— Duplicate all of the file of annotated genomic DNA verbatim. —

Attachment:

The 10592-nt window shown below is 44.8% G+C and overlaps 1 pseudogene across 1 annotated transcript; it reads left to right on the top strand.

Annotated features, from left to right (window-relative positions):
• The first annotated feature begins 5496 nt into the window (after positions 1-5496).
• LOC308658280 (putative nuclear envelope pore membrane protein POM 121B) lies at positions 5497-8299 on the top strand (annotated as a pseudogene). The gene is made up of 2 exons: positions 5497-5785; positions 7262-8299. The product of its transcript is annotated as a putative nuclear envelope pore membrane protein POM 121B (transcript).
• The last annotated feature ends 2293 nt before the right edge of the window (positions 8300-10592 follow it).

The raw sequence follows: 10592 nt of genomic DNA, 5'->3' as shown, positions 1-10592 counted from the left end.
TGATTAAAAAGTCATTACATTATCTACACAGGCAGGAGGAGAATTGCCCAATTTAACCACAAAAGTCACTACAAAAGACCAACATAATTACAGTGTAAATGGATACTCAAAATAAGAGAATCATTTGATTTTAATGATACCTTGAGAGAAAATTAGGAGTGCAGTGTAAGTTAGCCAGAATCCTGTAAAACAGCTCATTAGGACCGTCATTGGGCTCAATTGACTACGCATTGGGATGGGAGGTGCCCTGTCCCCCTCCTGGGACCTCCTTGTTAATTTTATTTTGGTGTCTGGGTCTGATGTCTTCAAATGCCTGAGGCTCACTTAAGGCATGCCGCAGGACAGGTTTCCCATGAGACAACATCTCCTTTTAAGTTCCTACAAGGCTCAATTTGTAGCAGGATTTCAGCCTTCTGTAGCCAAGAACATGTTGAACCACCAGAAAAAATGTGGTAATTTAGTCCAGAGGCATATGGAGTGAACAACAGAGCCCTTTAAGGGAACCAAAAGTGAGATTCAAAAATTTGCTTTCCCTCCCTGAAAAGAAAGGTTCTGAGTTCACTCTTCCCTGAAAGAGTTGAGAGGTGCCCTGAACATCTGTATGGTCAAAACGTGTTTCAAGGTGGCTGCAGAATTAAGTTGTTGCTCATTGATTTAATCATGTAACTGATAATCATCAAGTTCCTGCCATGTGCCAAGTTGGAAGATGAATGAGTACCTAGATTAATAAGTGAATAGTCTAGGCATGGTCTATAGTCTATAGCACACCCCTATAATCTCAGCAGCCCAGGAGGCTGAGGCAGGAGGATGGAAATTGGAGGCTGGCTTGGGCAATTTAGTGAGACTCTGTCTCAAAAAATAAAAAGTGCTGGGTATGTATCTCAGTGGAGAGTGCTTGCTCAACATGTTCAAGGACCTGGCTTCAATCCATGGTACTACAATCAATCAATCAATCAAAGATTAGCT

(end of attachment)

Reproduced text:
The 10592-nt window shown below is 44.8% G+C and overlaps 1 pseudogene across 1 annotated transcript; it reads left to right on the top strand.

Annotated features, from left to right (window-relative positions):
• The first annotated feature begins 5496 nt into the window (after positions 1-5496).
• LOC308658280 (putative nuclear envelope pore membrane protein POM 121B) lies at positions 5497-8299 on the top strand (annotated as a pseudogene). The gene is made up of 2 exons: positions 5497-5785; positions 7262-8299. The product of its transcript is annotated as a putative nuclear envelope pore membrane protein POM 121B (transcript).
• The last annotated feature ends 2293 nt before the right edge of the window (positions 8300-10592 follow it).

The raw sequence follows: 10592 nt of genomic DNA, 5'->3' as shown, positions 1-10592 counted from the left end.
TGATTAAAAAGTCATTACATTATCTACACAGGCAGGAGGAGAATTGCCCAATTTAACCACAAAAGTCACTACAAAAGACCAACATAATTACAGTGTAAATGGATACTCAAAATAAGAGAATCATTTGATTTTAATGATACCTTGAGAGAAAATTAGGAGTGCAGTGTAAGTTAGCCAGAATCCTGTAAAACAGCTCATTAGGACCGTCATTGGGCTCAATTGACTACGCATTGGGATGGGAGGTGCCCTGTCCCCCTCCTGGGACCTCCTTGTTAATTTTATTTTGGTGTCTGGGTCTGATGTCTTCAAATGCCTGAGGCTCACTTAAGGCATGCCGCAGGACAGGTTTCCCATGAGACAACATCTCCTTTTAAGTTCCTACAAGGCTCAATTTGTAGCAGGATTTCAGCCTTCTGTAGCCAAGAACATGTTGAACCACCAGAAAAAATGTGGTAATTTAGTCCAGAGGCATATGGAGTGAACAACAGAGCCCTTTAAGGGAACCAAAAGTGAGATTCAAAAATTTGCTTTCCCTCCCTGAAAAGAAAGGTTCTGAGTTCACTCTTCCCTGAAAGAGTTGAGAGGTGCCCTGAACATCTGTATGGTCAAAACGTGTTTCAAGGTGGCTGCAGAATTAAGTTGTTGCTCATTGATTTAATCATGTAACTGATAATCATCAAGTTCCTGCCATGTGCCAAGTTGGAAGATGAATGAGTACCTAGATTAATAAGTGAATAGTCTAGGCATGGTCTATAGTCTATAGCACACCCCTATAATCTCAGCAGCCCAGGAGGCTGAGGCAGGAGGATGGAAATTGGAGGCTGGCTTGGGCAATTTAGTGAGACTCTGTCTCAAAAAATAAAAAGTGCTGGGTATGTATCTCAGTGGAGAGTGCTTGCTCAACATGTTCAAGGACCTGGCTTCAATCCATGGTACTACAATCAATCAATCAATCAAAGATTAGCT